The Day I Didn’t Get The Job

Credit: BBC

Credit: BBC

Rob Edwards shares his worst ever job interview: an Apprentice/Battle Royale-style fight to the death (not literally) with 25 other candidates. 

This was to be my first interview since graduating from university in July, with a 2:1 in Creative Writing and the sense that I could do anything.

Standing in a room filled with 25 other candidates for the same job isn’t a great way to start an interview. Some stood, others sat, we all made polite conversation with one another to pass the time. Many were students in Bristol looking for work over the winter holidays, others like myself were recent graduates, trying to get another bullet point for the CV and try and earn some money.

This was to be my first interview since graduating from university in July, with a 2:1 in Creative Writing and the sense that I could do anything. A sense that I was quickly disabused of when I realised my CV was a shambles. Want a interesting or funny script whipped up? I’m your man, but ask for a cover letter and I’ll run a mile.

With each job application I sent off I was quickly met with the standard curt response of ‘thank you for your application but you have been unsuccessful’ or the deafening silence of no reply at all. With each rejection, I was left with the niggling thought that maybe I should have gone for a more practical degree. After all in the age of blogs and Tumblr everyone’s a ‘writer’.

After all in the age of blogs and Tumblr everyone’s a ‘writer’. 

Making small talk with a few of the other candidates I heard the same story. An actress waiting for her big break, a screenwriter with a script in an agent’s slush pile (a slush pile being the stuff that’s never read and thrown out in the spring-clean). To hear so many familiar tales of employment woe was both soothing and distressing. Knowing full well that there are others in my position or worse helped gain perspective, but knowing you’re on one of a hundred sinking ships doesn’t help you float.

Instead of having the typical one-on-one interviews, we were told that today was to be a crash course in the daily life of the establishment we were seeking employment from. Everything from our bar skills, salesmanship to our knowledge of window dressing would be tested. It was to be our very own version of ‘The Apprentice’, with well-meaning creative types replacing the borderline sociopaths all vying for the approval of an indignant Alan Sugar.

It was to be our very own version of ‘The Apprentice…’

Divided into groups, we all went about with various tasks, improvising a sales pitch for various items of clothing, working concession stands and bars. It was all done in a light hearted way and for the most part it was rather enjoyable. We role-played various scenarios for the concession stands and bars, one customer was looking for something that was nut-free, another was looking for something for her fictional child. When it was my time to act as barmen, I quickly blew it by not asking for ID from the customer who was playing a 17-year-old, but who out of role was clearly in her mid twenties. Not expecting this light hearted role play to contain a ‘GOTCHA’ moment I crashed and burned, and in my mind I stood before Lord Sugar with his index finger cocked and ready to fire.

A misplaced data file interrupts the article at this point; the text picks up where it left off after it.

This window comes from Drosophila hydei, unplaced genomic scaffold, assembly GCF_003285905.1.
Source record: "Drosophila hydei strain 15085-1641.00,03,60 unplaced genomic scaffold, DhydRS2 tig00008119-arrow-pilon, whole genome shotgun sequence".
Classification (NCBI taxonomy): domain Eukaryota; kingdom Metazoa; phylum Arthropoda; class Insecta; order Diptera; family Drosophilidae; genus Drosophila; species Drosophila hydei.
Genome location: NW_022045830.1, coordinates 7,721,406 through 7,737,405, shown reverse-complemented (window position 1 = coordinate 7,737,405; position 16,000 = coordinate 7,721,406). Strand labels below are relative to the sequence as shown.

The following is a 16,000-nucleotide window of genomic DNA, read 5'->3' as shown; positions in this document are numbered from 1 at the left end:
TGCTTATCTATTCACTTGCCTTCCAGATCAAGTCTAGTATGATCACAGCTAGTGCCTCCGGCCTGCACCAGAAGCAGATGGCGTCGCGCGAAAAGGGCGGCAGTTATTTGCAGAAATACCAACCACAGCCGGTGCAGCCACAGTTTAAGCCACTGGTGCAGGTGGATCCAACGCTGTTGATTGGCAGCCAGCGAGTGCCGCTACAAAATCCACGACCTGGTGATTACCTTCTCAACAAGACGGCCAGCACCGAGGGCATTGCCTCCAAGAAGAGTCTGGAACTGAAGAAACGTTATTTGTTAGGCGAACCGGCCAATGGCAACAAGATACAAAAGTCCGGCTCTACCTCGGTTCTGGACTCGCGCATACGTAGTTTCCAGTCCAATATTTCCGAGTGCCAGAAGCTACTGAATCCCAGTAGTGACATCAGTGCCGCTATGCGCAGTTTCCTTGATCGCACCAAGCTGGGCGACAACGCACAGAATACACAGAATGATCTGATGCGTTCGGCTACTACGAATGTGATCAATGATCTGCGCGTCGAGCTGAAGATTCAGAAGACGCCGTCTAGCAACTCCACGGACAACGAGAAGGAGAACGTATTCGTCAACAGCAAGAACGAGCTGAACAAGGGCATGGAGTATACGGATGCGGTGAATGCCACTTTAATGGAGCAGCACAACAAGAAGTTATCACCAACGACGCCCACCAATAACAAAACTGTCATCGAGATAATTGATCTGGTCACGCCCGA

By the time the day was over I had accepted my fate, I hadn’t got the job.

By the time the day was over I had accepted my fate, I hadn’t got the job. Pity I could do with the money. We sat in the same room in which we started and a list of names was read out, these people were asked to stay behind and everyone else could go home. At the start of the day we’d be told that people asked to stay behind hadn’t got the job but that they the interviewers simply wanted to see more of them. They went to such lengths to tell us that these interviews meant nothing that they clearly meant something.

A few days later I received the email confirming what I already knew. I hadn’t got the job, just like I hadn’t got all those other ones before it and the ones that’ll come after it.

This constant cycle of application, rejection, application is the very definition of disheartening.

At time of writing I’ve got three applications pending disapproval, and doubtless I’ll need to write a hundred more before all is said and done. I wonder about the script writer with the script as a door stop, the actress trying to stay motivated. This constant cycle of application, rejection, application is the very definition of disheartening. You are being told in no uncertain terms you are not good enough. But remember this, someone was good enough, and if you put your mind to it, and never let  up, one day that someone will be you.

It’s hard out there, right? How is the job hunt going? Got any useful tips to share? As ever, let us know on @rifemag

Related Links:

How to Pursue Your Wildest Dreams While Holding Down A Dayjob by Sammy Jones

Get Help Finding a Job by Hal Morrell-Samuel

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